Four reasons for the need for health care reform

Medical reform requires four reasons. First, health care costs are skyrocketing. In 2011, the average cost of a family of four increased by 7.3% to $19,393. This is almost twice the cost of nine years ago. It is estimated that by 2030, the payroll tax will only account for 38% of medical insurance costs. The rest will lead to a federal budget deficit.

Second, medical reform will improve the quality of medical care. Most Americans are surprised to find that their country has the worst health care in developed countries. 70% of Americans die of chronic diseases and 45% of Americans die of chronic diseases. As the population ages, the incidence of these diseases will increase rapidly.

By 2023, cancer and diabetes will increase by 50% and heart disease will increase by 40%. At the same time, the incidence of hypertension and lung disease will increase by 30%, and the incidence of stroke will increase by 25%. Each year, treatment costs total $1.7 trillion, accounting for 75% of all medical expenses. This cost can be reduced through disease prevention and health programs.

Third, the reform covers almost 25% of Americans with little health insurance. More than 101,000 Americans die each year without insurance. For example, the average visit fee for an emergency room is $1,265. The average cost of chemotherapy is between $7,000 and $30,000. These costs can drain people's savings or make them lose their homes. To make matters worse, many people have to give up treatment because they can't afford it. This is not only bad for them, but also bad for the economy. Half of the bankruptcy was caused by high medical expenses.

Fourth, health care reform needs to curb the economic costs of medical fraud. Every year, 3% to 10% of people suffer losses due to fraud. This is equivalent to $60 billion to $200 billion a year. If these percentages also apply to the $436 billion health insurance plan, the cost of fraud will range from $14 billion to $30 billion.

Recent medical reforms in the United States

In 1993, President Clinton launched the Health and Safety Act under the leadership of First Lady Hillary. It provides universal health insurance and management competition between medical insurance companies. The government will control the cost of doctor's bills and insurance premiums. Health insurers will compete to provide companies and individuals with the best and lowest cost package. This is in contrast to medical insurance where the government directly contracts with doctors, hospitals, and other health care providers. Medical insurance is called a single payer system. Most people get insurance through their employer. People who don't have a job can buy health insurance from the regional health league. The federal government will subsidize the cost of low-income individuals. That bill failed in 1994.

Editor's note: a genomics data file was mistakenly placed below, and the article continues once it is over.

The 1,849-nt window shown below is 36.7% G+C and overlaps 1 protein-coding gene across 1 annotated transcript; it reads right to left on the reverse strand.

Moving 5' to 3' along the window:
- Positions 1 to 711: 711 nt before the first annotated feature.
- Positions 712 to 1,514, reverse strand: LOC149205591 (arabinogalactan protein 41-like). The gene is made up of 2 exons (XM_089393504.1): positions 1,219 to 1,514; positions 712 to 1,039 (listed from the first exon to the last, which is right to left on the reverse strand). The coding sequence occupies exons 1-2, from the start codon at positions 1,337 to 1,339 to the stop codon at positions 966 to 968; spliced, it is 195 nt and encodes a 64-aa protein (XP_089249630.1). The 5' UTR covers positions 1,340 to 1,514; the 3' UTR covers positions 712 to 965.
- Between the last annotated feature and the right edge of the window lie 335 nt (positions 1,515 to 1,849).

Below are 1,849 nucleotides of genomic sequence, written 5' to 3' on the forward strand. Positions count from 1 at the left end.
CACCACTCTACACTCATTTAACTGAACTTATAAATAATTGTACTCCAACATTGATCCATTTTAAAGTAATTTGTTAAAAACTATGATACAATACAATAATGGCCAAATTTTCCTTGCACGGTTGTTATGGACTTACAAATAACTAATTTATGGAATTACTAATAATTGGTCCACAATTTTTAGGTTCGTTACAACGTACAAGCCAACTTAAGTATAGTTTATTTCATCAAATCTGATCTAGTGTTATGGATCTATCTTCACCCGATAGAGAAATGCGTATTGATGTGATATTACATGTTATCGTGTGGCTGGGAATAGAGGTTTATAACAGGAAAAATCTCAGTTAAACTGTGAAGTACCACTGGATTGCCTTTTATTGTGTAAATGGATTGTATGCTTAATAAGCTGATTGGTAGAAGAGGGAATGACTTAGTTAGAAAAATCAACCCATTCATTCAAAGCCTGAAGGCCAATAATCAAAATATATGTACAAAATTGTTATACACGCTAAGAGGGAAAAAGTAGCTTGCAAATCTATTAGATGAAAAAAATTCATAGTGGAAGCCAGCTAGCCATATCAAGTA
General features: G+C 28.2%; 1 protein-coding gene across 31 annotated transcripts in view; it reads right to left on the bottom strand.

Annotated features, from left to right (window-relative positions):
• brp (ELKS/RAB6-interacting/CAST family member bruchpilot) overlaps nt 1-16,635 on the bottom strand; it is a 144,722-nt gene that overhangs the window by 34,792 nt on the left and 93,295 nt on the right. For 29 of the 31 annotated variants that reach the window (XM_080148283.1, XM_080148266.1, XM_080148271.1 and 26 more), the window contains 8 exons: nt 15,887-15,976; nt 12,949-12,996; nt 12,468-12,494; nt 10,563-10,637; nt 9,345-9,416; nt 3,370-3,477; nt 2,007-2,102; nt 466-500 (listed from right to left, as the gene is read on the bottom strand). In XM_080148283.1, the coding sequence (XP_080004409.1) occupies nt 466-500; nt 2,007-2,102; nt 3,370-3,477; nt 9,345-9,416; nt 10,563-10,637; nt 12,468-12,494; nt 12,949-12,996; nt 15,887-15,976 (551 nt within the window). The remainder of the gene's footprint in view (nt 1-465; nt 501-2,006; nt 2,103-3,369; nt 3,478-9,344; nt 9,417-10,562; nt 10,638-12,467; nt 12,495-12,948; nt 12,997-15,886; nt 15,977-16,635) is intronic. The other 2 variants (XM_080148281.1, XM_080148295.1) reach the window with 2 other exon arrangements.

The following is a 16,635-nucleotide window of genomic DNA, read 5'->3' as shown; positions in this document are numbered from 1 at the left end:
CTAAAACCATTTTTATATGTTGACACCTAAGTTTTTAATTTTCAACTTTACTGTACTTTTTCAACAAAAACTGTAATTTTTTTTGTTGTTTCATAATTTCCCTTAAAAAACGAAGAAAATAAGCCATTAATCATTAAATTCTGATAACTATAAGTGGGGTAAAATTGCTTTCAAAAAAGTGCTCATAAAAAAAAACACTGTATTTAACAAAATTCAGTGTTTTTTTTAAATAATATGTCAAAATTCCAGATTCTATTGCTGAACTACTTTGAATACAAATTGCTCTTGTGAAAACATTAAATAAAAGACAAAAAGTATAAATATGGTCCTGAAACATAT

In 2010, the Patient Protection and Affordable Care Act became law. That year it began to gradually implement new health care benefits and expenses. It has also begun to expand coverage to cover those who have pre-existing conditions, children and dismissed people. It subsidizes small businesses and older people who have high cost of prescription drugs. It also provides funding to alleviate the shortage of doctors and nurses. These costs are offset by higher payroll taxes, prescription drug company fees, and lower hospital fees.

Even before he was elected president, Barack Obama campaigned for reform of health care. He wants those who can't get insurance from the employer to get more insurance. His "public choice" attempts to extend plans like health insurance to anyone who needs it. This will reduce the cost of the government, including young, healthy people who pay a modest premium. But concerns about “social medical care” have led to the exchange of health insurance.

ACA also established a National Health Council. The new federal agency will set a cap on the total amount of health care spending across the country. This means it regulates health insurance costs. For individuals, it limits the maximum pay-as-you-go for the year.

President Donald Trump is trying to reverse these health care reform efforts. Congress tried to abolish Obama’s medical reform but failed. But Congress did cancel the requirement that everyone buy insurance or pay taxes. This can reduce the number of people who are insured. Over time, health care costs will rise faster as uninsured people return to the emergency room as primary care physicians. Trump's health care plan has found many other ways to greatly weaken affordable health care bills.